(WFFF/NEXSTAR) – Most Americans will be springing their clocks one hour forward when daylight saving time begins on Sunday, March 13. But is it even helpful for us?
There are some obvious drawbacks to losing an hour of sleep. One of the most impactful is the effect it has on our internal clock. According to Dr. Seema Khosla, Medical Director for the North Dakota Center for Sleep, changing the clock “puts us out of alignment with our natural circadian rhythm.”
“You know, all of a sudden, we’re changing our time by an hour right?” she explains. “It’s darker more in the morning and it’s later in the evening and that kind of disrupts our normal, our body’s natural circadian cycle.”
Story continues below:
- Crime: VIDEO: Police let Lordsburg mayor go after DWI stop
- Albuquerque: Albuquerque man believes mysterious peacock is his late wife
- Community: What’s happening around New Mexico June 9 – June 15
- New Mexico: The Rio Grande can be dangerous, here are some safety tips
Missing out on some sleep can also be dangerous.
On the Monday after we lose an hour of sleep, there are higher incidences of car crashes, Dr. Khosla notes. A 2020 study found that after springing our clocks forward, the risk of a fatal traffic accident in the U.S. rose by 6%.
Dr. Koshla adds that heart attacks and strokes are more common on the Monday after daylight saving time begins as well. Studies have shown a small increase in heart attacks after the start of daylight saving time in March, followed by a small decrease in November when the clocks change again, Dr. Joseph S. Takahashi, Chair of the Department of Neuroscience at UT Southwestern, wrote in a 2020 blog.
There are some benefits, though, to the time change. For example, we’ll have more hours of daylight.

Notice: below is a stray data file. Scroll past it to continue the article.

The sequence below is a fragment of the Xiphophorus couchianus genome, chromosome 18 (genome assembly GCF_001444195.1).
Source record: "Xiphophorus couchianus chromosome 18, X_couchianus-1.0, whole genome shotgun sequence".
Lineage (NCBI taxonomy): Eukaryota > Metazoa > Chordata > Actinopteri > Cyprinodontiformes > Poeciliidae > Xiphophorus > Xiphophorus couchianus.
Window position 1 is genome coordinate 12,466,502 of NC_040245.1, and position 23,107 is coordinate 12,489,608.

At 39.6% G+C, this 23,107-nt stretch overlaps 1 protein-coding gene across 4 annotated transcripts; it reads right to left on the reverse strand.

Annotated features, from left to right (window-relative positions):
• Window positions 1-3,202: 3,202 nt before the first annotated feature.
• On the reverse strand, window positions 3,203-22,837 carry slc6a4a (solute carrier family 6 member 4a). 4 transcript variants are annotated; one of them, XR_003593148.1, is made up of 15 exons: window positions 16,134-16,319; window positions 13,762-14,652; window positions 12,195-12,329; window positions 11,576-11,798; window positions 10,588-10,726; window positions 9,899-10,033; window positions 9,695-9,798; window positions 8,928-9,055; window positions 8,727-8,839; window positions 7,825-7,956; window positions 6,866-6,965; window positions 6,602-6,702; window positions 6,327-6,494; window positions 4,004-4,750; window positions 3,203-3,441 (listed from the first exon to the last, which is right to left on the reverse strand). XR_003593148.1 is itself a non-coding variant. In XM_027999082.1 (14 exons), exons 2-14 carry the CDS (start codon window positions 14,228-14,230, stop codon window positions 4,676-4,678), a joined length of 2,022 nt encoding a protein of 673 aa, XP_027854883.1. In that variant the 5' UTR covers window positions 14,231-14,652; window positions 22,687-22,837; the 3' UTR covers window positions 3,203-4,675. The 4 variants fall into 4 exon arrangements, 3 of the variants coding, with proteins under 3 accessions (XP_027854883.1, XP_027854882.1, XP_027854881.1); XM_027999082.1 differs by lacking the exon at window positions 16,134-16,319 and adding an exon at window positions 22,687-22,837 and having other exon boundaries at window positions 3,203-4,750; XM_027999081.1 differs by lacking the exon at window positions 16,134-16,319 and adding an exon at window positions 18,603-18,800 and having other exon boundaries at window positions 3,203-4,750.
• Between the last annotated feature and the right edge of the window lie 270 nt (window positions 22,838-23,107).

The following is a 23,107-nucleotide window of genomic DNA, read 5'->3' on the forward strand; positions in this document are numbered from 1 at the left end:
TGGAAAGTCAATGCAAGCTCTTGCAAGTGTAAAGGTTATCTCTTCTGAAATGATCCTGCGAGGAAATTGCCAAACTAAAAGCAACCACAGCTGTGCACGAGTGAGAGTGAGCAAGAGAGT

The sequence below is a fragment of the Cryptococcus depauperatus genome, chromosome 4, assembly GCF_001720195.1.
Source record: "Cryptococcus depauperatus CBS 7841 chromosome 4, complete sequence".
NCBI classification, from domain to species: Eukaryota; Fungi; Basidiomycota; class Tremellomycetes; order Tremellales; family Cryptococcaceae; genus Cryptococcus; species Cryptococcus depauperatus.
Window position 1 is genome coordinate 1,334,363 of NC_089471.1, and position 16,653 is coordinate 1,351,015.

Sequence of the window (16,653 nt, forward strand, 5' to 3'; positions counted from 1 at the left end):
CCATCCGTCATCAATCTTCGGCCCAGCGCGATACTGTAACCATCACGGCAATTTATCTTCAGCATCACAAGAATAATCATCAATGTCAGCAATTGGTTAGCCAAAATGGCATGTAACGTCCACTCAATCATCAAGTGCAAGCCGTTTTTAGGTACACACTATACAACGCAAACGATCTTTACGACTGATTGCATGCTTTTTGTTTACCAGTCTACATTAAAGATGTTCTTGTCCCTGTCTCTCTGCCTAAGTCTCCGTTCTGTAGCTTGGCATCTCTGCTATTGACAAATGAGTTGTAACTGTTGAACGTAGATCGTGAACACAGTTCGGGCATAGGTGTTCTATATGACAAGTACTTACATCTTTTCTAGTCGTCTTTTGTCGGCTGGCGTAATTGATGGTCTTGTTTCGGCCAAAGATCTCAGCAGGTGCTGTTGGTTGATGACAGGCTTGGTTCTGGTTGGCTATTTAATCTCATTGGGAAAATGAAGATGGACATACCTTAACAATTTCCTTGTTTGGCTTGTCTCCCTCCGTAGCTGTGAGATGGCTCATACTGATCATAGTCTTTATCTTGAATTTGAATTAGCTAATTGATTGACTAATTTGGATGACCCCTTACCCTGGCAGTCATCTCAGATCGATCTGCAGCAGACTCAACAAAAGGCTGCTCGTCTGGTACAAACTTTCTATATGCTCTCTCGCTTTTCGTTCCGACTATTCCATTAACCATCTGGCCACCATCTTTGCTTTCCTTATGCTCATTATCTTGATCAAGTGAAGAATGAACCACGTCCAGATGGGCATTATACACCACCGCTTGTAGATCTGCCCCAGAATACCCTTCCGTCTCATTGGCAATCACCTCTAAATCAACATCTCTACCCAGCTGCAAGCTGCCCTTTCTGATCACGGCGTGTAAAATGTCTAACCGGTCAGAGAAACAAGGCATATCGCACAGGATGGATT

Dr. Beth Verdone of CVPH in Plattsburgh, New York, says that 5 to 15% of the world’s population deals with seasonal affective disorder. People experience fatigue, social withdrawal and low energy most days in autumn and winter, and the extra hour of daylight when most people are coming home from school or work is good for the body.
“[It] helps our bodies to produce serotonin, which is involved in the sleep-wake cycle. It helps to promote the wake portion, making you feel alert and calm and your best. It also promotes the production of vitamin D in your body, which is really important for both physical and mental health and optimizing your overall wellbeing.”
The extra daylight also means you’ll have more hours of daylight after work or school — if you’re on a traditional morning-to-evening schedule — to enjoy. It’s great for businesses that you may spend money at, too.
Michael Downing, a professor at Tufts University, explained in 2015 that the Chamber of Commerce “understood something very early on: If you give workers daylight, when they leave their jobs, they are much more apt to stop and shop on their way home.” According to Time, the Chamber of Commerce was the most prominent lobbyist group for daylight saving time in the 1960s when Congress passed the Uniform Time Act and prompted the changing of our clocks.
Not a fan of daylight saving time? Neither are two states — Arizona and Hawaii — and countless lawmakers throughout the country. Since 2015, at least 350 bills and resolutions regarding daylight saving have been introduced in nearly all states, according to the National Conference of State Legislatures.